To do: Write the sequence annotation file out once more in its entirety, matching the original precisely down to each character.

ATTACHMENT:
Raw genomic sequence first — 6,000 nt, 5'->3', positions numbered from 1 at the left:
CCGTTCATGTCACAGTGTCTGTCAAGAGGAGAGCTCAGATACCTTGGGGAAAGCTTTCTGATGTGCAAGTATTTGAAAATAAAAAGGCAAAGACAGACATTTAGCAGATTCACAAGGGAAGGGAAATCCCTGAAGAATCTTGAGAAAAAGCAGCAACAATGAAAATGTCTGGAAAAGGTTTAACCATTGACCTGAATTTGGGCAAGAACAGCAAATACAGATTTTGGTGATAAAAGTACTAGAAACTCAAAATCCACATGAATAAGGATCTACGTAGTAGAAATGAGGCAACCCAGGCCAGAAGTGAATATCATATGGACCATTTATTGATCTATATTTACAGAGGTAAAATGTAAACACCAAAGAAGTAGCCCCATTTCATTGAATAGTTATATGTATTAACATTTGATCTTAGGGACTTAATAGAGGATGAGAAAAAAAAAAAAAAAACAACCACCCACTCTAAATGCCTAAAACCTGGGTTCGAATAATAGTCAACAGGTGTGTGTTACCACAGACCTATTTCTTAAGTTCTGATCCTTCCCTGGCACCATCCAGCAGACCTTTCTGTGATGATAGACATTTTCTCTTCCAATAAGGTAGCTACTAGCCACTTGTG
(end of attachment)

Raw genomic sequence first — 6,000 nt, 5'->3', positions numbered from 1 at the left:
CCGTTCATGTCACAGTGTCTGTCAAGAGGAGAGCTCAGATACCTTGGGGAAAGCTTTCTGATGTGCAAGTATTTGAAAATAAAAAGGCAAAGACAGACATTTAGCAGATTCACAAGGGAAGGGAAATCCCTGAAGAATCTTGAGAAAAAGCAGCAACAATGAAAATGTCTGGAAAAGGTTTAACCATTGACCTGAATTTGGGCAAGAACAGCAAATACAGATTTTGGTGATAAAAGTACTAGAAACTCAAAATCCACATGAATAAGGATCTACGTAGTAGAAATGAGGCAACCCAGGCCAGAAGTGAATATCATATGGACCATTTATTGATCTATATTTACAGAGGTAAAATGTAAACACCAAAGAAGTAGCCCCATTTCATTGAATAGTTATATGTATTAACATTTGATCTTAGGGACTTAATAGAGGATGAGAAAAAAAAAAAAAAAACAACCACCCACTCTAAATGCCTAAAACCTGGGTTCGAATAATAGTCAACAGGTGTGTGTTACCACAGACCTATTTCTTAAGTTCTGATCCTTCCCTGGCACCATCCAGCAGACCTTTCTGTGATGATAGACATTTTCTCTTCCAATAAGGTAGCTACTAGCCACTTGTG